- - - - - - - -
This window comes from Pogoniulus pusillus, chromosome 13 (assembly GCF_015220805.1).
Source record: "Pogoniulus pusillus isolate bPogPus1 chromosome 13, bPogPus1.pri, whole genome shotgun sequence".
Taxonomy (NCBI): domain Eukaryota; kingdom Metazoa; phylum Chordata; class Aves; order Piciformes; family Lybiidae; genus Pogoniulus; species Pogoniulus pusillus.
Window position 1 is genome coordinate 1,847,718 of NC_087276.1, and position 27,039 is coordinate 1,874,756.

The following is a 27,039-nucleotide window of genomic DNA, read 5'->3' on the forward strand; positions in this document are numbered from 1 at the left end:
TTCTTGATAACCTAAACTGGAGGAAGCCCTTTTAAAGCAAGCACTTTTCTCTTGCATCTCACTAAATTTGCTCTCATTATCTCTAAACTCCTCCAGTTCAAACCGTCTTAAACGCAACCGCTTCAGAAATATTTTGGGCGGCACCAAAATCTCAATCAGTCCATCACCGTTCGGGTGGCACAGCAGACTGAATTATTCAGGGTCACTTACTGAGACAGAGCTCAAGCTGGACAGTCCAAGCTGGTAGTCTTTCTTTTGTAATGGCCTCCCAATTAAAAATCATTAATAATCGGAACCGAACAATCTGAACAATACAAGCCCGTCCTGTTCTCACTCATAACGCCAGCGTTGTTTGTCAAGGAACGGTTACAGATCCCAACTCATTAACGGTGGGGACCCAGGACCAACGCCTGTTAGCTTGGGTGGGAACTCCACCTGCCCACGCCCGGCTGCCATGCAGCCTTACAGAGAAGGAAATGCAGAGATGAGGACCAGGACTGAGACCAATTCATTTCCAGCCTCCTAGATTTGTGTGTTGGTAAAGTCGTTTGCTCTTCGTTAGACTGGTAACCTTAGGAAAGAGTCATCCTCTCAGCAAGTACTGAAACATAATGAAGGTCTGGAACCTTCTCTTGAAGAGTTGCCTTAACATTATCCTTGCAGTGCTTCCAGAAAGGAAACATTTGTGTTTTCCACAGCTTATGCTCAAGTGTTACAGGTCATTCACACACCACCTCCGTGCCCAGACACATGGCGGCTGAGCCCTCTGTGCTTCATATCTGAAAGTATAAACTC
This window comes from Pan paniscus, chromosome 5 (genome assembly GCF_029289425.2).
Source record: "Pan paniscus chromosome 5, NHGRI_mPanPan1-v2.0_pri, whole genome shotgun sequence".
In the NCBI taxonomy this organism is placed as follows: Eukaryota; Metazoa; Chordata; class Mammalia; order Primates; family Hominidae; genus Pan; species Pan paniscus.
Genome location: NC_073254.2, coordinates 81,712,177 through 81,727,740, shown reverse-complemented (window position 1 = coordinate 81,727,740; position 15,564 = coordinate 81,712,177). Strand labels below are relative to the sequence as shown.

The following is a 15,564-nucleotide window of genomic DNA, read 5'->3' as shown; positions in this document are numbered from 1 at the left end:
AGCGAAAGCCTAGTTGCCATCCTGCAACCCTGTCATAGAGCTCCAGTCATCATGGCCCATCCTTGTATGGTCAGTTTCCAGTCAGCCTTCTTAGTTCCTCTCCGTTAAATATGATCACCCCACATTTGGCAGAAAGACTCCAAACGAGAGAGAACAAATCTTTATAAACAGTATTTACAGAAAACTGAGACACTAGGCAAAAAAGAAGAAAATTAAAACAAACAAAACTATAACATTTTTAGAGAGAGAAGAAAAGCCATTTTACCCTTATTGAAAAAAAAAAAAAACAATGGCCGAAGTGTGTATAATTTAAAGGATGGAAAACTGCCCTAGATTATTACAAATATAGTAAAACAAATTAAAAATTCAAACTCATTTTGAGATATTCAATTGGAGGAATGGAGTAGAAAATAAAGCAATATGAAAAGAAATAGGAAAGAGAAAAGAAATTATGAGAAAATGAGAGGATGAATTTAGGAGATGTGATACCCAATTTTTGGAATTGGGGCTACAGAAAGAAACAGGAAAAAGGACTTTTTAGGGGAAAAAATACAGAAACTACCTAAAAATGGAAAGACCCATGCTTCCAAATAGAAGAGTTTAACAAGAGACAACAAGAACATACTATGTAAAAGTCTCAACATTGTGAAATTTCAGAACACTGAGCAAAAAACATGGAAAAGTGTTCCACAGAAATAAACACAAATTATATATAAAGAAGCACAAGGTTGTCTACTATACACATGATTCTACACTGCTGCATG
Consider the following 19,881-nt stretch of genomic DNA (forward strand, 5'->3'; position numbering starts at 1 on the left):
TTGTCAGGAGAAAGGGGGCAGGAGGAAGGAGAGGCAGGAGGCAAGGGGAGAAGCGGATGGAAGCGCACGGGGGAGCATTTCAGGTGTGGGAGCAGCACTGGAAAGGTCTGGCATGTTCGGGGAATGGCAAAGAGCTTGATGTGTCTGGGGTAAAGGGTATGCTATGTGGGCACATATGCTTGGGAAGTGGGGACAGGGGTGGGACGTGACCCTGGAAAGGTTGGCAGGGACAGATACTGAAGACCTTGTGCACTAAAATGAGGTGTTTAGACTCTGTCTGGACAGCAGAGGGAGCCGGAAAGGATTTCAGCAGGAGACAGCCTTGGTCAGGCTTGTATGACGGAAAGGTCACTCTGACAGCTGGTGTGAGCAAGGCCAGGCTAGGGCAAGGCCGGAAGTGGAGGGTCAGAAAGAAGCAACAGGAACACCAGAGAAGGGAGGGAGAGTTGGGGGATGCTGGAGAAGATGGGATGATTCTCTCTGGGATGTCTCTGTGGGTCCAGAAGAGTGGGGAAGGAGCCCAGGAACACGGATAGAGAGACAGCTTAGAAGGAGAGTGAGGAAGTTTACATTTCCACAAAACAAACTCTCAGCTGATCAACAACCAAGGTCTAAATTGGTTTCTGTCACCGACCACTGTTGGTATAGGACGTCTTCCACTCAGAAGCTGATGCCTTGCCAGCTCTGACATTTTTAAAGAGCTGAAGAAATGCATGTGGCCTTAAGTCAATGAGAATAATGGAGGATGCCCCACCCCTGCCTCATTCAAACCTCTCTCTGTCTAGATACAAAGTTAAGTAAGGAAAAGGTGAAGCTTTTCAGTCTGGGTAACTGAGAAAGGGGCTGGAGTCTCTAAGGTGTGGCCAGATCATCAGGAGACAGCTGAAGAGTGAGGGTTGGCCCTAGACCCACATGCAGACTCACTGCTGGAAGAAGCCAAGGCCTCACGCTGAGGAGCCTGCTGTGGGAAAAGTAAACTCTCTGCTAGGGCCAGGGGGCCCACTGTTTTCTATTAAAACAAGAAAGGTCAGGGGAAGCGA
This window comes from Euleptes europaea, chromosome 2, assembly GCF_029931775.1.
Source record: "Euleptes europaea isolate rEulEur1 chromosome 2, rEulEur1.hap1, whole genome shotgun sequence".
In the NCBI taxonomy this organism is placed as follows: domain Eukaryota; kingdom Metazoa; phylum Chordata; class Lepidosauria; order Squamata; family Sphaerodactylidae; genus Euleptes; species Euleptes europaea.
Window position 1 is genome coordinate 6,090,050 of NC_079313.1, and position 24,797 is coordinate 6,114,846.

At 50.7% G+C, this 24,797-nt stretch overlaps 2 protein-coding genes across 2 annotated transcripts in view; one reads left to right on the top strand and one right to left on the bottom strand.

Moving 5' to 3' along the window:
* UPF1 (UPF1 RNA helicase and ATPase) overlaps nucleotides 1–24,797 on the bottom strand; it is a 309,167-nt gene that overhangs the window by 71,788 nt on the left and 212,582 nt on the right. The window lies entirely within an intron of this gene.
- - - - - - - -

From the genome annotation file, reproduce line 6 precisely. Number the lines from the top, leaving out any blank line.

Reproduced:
TTCTTGATAACCTAAACTGGAGGAAGCCCTTTTAAAGCAAGCACTTTTCTCTTGCATCTCACTAAATTTGCTCTCATTATCTCTAAACTCCTCCAGTTCAAACCGTCTTAAACGCAACCGCTTCAGAAATATTTTGGGCGGCACCAAAATCTCAATCAGTCCATCACCGTTCGGGTGGCACAGCAGACTGAATTATTCAGGGTCACTTACTGAGACAGAGCTCAAGCTGGACAGTCCAAGCTGGTAGTCTTTCTTTTGTAATGGCCTCCCAATTAAAAATCATTAATAATCGGAACCGAACAATCTGAACAATACAAGCCCGTCCTGTTCTCACTCATAACGCCAGCGTTGTTTGTCAAGGAACGGTTACAGATCCCAACTCATTAACGGTGGGGACCCAGGACCAACGCCTGTTAGCTTGGGTGGGAACTCCACCTGCCCACGCCCGGCTGCCATGCAGCCTTACAGAGAAGGAAATGCAGAGATGAGGACCAGGACTGAGACCAATTCATTTCCAGCCTCCTAGATTTGTGTGTTGGTAAAGTCGTTTGCTCTTCGTTAGACTGGTAACCTTAGGAAAGAGTCATCCTCTCAGCAAGTACTGAAACATAATGAAGGTCTGGAACCTTCTCTTGAAGAGTTGCCTTAACATTATCCTTGCAGTGCTTCCAGAAAGGAAACATTTGTGTTTTCCACAGCTTATGCTCAAGTGTTACAGGTCATTCACACACCACCTCCGTGCCCAGACACATGGCGGCTGAGCCCTCTGTGCTTCATATCTGAAAGTATAAACTC